What is needed is an assembly structure for housing a flash hard drive that addresses the above problems associated with conventional flash hard drives. In particular, what is needed is a light-weight flash hard drive for portable applications that is highly durable and easy to assemble.

SUMMARY OF THE INVENTION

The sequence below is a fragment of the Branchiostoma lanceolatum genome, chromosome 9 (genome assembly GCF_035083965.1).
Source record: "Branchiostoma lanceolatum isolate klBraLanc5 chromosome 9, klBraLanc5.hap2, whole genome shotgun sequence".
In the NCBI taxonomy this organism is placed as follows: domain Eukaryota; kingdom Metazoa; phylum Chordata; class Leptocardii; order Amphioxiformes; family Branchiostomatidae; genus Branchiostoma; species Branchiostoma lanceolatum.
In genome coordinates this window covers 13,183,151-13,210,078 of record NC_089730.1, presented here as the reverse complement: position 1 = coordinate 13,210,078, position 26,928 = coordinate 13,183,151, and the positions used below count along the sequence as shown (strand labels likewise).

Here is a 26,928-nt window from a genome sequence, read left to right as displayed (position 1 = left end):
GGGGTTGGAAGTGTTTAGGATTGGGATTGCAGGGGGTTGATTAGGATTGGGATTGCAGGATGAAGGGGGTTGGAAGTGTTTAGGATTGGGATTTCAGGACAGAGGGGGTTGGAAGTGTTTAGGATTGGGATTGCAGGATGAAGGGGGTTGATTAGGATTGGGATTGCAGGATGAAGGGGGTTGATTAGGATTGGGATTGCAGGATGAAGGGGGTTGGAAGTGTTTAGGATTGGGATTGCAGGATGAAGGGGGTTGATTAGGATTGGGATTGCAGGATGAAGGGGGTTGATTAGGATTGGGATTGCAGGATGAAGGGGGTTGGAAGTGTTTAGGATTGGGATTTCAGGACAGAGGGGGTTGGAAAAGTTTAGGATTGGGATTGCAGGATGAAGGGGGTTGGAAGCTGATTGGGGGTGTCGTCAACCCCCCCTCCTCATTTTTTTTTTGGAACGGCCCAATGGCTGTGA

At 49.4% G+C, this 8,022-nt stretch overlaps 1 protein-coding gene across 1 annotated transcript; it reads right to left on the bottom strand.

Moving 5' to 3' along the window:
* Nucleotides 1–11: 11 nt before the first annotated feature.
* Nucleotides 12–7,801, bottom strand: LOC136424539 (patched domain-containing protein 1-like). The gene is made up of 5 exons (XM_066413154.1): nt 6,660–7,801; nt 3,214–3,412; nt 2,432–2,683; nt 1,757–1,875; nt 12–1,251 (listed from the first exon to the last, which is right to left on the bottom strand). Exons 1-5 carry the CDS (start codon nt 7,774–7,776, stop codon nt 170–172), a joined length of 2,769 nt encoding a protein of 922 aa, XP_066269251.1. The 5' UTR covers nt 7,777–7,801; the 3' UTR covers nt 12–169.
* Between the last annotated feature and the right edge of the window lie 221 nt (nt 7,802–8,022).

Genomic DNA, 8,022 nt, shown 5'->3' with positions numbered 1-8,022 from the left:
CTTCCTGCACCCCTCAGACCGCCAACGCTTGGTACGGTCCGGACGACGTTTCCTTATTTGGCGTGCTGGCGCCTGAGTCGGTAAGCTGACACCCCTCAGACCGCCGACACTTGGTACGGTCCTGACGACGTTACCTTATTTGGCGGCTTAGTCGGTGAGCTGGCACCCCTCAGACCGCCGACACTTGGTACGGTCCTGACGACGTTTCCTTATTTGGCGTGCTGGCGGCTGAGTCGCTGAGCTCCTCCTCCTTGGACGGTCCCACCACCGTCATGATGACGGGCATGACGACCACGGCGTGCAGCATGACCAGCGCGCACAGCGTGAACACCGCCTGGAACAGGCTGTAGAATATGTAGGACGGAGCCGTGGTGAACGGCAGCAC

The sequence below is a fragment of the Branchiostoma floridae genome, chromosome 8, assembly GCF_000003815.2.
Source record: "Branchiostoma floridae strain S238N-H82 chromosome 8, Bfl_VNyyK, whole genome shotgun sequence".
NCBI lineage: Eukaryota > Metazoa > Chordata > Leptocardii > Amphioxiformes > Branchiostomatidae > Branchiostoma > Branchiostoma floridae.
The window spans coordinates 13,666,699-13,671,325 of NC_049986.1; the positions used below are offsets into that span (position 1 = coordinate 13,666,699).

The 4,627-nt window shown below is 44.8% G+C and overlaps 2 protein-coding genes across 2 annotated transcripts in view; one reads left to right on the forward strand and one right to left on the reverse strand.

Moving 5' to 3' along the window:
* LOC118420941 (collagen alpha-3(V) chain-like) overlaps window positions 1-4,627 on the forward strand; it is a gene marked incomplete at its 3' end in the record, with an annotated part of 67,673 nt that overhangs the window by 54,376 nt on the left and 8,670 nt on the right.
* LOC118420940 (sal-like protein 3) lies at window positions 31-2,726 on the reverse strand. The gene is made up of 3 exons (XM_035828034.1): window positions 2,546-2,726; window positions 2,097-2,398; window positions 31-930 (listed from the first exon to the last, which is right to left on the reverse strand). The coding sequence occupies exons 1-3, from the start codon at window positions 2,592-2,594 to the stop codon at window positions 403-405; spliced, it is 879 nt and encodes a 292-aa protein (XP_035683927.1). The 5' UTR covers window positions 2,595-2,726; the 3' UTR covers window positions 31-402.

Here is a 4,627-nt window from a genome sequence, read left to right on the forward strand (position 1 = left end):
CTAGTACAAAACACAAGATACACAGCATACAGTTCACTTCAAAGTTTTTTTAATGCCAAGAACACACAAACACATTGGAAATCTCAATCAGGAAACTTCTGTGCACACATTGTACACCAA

The present invention is directed to method for assembling a flash hard drive that addresses the problems associated with conventional flash hard drives by providing a light-weight plastic frame for housing a printed circuit board assembly (PCBA), and two thin metal panels that are secured to the edges of the plastic frame over the PCBA. The plastic frame includes side and back end rails that define a longitudinal platform for supporting the PCBA such that its plug connector is exposed through an open end of the frame. The metal panels are then fitted into grooves or steps formed along the rails of the plastic frame such that outer surfaces of the metal panels are flush with the upper and lower edges of the plastic frame rails. According to an embodiment of the invention, the metal panels are secured to the plastic frame by way of connecting structures formed along outer edges of the panels, and/or is attached directly to the plastic frame or to the integrated circuit (IC) devices of the PCBA by way of an electric isolation (insulating) or adhesive contact layer. By forming flash hard drives using a plastic frame and thin metal panels that are reliably secured over the PCBA, a flash hard drive formed in accordance with the present invention is both light-weight and durable, thereby providing a highly desirable storage device for portable computing systems, such as laptop computers. In particular, the light-weight flash hard drive eliminates the heavy metal casing and screws required by conventional flash hard drive structures while providing effective protection for the enclosed electronic components and a firm and secure platform for the plug connector (so that the plug connector will not become loose and separated from the housing after extended usage), and also simplifies assembly work.